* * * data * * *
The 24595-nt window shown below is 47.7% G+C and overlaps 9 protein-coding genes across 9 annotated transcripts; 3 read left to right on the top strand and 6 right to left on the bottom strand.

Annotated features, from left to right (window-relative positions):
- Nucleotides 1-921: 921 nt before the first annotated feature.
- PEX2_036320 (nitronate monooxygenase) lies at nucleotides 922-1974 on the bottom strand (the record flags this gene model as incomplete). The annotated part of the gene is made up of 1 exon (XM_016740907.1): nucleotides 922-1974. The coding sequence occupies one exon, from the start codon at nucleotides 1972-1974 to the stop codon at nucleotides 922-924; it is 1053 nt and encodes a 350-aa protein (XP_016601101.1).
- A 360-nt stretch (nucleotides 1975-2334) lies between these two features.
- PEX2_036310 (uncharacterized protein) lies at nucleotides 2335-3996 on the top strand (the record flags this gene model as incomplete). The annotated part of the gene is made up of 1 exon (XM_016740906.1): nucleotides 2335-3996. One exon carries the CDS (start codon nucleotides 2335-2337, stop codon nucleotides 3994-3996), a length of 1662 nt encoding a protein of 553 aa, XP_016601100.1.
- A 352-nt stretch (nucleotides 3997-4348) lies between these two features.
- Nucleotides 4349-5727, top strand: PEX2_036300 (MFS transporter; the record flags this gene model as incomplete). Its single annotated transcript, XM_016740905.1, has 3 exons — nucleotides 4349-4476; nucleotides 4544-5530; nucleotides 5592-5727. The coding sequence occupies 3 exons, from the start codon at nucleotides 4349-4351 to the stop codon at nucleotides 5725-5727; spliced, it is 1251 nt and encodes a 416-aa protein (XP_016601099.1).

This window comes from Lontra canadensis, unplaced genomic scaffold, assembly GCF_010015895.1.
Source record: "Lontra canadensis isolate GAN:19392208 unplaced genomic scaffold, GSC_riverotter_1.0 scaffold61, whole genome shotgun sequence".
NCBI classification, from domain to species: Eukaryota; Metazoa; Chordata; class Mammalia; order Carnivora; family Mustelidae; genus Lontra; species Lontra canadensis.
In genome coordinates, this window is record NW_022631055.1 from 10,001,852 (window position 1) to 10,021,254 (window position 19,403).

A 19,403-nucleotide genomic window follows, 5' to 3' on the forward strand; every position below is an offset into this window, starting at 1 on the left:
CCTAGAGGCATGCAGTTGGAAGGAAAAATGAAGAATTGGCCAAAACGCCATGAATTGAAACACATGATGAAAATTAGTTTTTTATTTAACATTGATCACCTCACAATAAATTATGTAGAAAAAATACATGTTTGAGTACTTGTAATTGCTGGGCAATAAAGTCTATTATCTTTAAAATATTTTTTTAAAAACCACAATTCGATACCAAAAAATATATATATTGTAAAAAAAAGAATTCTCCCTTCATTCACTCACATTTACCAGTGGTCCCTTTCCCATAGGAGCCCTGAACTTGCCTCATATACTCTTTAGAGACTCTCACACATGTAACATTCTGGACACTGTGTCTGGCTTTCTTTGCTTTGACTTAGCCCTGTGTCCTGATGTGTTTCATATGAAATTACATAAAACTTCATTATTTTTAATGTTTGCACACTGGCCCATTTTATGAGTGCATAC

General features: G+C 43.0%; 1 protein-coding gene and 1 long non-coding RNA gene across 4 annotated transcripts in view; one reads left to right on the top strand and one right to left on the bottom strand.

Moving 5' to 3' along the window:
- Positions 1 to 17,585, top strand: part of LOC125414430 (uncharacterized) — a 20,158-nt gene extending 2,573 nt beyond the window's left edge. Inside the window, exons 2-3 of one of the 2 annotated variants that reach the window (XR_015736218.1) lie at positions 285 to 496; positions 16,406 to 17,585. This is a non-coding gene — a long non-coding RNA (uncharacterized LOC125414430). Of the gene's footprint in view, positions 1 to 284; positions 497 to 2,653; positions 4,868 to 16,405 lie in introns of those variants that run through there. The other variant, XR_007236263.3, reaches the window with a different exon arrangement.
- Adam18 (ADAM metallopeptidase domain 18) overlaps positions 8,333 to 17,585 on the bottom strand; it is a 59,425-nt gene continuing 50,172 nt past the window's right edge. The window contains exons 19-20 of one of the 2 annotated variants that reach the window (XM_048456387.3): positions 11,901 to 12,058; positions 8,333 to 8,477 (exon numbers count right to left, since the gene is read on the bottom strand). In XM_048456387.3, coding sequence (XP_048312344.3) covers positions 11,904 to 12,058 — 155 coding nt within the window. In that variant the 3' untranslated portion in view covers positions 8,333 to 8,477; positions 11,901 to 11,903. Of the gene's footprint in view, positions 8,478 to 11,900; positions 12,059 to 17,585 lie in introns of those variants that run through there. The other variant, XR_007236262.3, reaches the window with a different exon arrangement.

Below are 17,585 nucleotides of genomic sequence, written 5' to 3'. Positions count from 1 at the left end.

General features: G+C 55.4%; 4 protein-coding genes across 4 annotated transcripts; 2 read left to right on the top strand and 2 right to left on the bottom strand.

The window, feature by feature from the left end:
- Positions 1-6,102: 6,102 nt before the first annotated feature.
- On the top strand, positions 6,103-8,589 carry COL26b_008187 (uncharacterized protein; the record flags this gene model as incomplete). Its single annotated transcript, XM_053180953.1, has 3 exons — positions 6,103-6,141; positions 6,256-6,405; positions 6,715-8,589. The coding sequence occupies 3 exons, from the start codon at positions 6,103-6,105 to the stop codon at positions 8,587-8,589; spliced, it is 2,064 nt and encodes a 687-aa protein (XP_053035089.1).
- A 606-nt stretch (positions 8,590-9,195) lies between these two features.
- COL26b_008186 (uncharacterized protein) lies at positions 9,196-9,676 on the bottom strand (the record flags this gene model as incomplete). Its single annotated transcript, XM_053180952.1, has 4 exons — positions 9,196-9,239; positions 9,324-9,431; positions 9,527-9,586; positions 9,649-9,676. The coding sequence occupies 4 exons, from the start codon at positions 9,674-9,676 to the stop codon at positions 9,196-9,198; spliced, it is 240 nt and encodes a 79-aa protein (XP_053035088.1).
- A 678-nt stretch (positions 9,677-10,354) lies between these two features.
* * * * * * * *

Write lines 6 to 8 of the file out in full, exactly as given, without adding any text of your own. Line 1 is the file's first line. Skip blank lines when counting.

- PEX2_036310 (uncharacterized protein) lies at nucleotides 2335-3996 on the top strand (the record flags this gene model as incomplete). The annotated part of the gene is made up of 1 exon (XM_016740906.1): nucleotides 2335-3996. One exon carries the CDS (start codon nucleotides 2335-2337, stop codon nucleotides 3994-3996), a length of 1662 nt encoding a protein of 553 aa, XP_016601100.1.
- A 352-nt stretch (nucleotides 3997-4348) lies between these two features.
- Nucleotides 4349-5727, top strand: PEX2_036300 (MFS transporter; the record flags this gene model as incomplete). Its single annotated transcript, XM_016740905.1, has 3 exons — nucleotides 4349-4476; nucleotides 4544-5530; nucleotides 5592-5727. The coding sequence occupies 3 exons, from the start codon at nucleotides 4349-4351 to the stop codon at nucleotides 5725-5727; spliced, it is 1251 nt and encodes a 416-aa protein (XP_016601099.1).